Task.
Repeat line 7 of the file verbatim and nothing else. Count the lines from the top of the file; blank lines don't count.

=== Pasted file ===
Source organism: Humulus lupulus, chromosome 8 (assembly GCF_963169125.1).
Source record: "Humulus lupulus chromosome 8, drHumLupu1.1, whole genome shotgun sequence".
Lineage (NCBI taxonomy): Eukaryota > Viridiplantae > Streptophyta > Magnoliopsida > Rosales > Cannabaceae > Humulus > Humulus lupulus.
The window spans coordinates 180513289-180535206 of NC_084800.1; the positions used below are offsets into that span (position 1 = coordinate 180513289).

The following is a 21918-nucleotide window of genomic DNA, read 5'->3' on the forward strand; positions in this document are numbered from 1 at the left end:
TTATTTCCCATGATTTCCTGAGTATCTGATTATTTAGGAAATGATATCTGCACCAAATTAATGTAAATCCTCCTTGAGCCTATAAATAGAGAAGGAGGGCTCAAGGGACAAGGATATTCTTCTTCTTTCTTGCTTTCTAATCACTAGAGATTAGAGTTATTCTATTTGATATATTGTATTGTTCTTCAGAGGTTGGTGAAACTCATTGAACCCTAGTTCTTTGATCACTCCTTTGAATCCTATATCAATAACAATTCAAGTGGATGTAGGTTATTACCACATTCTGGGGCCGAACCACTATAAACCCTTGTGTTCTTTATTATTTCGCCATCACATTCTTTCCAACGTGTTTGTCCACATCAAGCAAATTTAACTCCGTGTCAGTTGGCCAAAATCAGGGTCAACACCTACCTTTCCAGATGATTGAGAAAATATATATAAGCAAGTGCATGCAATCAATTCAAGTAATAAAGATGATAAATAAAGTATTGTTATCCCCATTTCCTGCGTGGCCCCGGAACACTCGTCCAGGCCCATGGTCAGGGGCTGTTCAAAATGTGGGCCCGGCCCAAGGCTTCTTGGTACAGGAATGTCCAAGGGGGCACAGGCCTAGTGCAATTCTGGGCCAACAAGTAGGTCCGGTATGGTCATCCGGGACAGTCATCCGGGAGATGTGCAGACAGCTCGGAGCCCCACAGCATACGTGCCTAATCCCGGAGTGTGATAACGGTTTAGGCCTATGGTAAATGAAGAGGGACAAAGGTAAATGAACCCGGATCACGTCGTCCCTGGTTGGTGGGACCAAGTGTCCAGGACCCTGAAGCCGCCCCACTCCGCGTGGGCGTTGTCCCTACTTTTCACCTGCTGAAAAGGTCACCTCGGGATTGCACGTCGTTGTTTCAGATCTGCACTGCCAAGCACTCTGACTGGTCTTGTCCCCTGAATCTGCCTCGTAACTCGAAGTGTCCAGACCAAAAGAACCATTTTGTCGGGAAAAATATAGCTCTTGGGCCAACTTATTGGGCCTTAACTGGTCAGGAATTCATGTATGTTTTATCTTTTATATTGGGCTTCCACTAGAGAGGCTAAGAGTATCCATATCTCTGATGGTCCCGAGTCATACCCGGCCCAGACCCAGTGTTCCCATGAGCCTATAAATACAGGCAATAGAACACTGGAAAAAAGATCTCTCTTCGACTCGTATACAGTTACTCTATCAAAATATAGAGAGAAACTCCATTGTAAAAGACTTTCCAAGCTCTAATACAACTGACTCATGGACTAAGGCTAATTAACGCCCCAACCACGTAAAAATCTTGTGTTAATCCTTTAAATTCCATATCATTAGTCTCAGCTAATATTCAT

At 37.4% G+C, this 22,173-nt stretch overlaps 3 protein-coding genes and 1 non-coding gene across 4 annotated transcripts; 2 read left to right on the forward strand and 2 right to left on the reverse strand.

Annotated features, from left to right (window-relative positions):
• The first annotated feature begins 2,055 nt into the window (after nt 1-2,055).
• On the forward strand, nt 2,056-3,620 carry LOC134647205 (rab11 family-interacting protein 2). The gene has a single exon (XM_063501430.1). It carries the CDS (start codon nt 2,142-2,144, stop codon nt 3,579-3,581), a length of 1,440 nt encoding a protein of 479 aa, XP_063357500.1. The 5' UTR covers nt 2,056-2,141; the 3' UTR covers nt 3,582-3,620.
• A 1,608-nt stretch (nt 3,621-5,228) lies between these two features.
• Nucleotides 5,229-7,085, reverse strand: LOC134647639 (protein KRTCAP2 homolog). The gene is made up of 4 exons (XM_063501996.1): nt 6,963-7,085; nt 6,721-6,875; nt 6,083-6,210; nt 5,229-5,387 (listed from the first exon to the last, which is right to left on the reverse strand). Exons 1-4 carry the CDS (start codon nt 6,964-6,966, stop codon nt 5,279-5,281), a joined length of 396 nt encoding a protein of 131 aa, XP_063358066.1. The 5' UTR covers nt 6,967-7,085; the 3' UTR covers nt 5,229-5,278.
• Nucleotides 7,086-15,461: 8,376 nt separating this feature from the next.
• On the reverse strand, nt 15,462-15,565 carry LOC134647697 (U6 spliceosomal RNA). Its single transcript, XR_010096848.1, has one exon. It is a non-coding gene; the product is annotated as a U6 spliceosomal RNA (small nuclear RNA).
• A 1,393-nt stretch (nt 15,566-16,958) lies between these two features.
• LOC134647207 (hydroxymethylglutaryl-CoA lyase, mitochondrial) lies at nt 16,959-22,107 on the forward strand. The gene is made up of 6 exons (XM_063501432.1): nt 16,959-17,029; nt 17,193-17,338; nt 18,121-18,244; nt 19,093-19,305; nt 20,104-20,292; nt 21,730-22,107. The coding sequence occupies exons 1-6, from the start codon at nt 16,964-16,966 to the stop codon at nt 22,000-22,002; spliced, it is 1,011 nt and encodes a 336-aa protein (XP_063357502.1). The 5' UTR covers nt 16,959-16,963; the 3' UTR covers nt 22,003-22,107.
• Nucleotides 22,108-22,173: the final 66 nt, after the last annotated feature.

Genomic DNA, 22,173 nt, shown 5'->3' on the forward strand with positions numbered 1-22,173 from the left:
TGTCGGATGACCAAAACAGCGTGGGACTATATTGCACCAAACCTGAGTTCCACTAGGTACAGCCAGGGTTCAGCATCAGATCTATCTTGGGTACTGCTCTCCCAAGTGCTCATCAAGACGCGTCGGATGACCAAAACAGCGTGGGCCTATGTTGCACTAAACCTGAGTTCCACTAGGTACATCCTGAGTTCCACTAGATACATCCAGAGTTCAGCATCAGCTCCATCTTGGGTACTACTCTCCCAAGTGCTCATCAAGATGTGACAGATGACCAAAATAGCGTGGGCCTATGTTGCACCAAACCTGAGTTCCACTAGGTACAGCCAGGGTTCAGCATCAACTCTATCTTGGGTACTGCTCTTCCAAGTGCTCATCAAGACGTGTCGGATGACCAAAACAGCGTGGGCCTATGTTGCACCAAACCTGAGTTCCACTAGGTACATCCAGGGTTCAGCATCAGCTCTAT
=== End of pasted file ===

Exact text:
At 37.4% G+C, this 22,173-nt stretch overlaps 3 protein-coding genes and 1 non-coding gene across 4 annotated transcripts; 2 read left to right on the forward strand and 2 right to left on the reverse strand.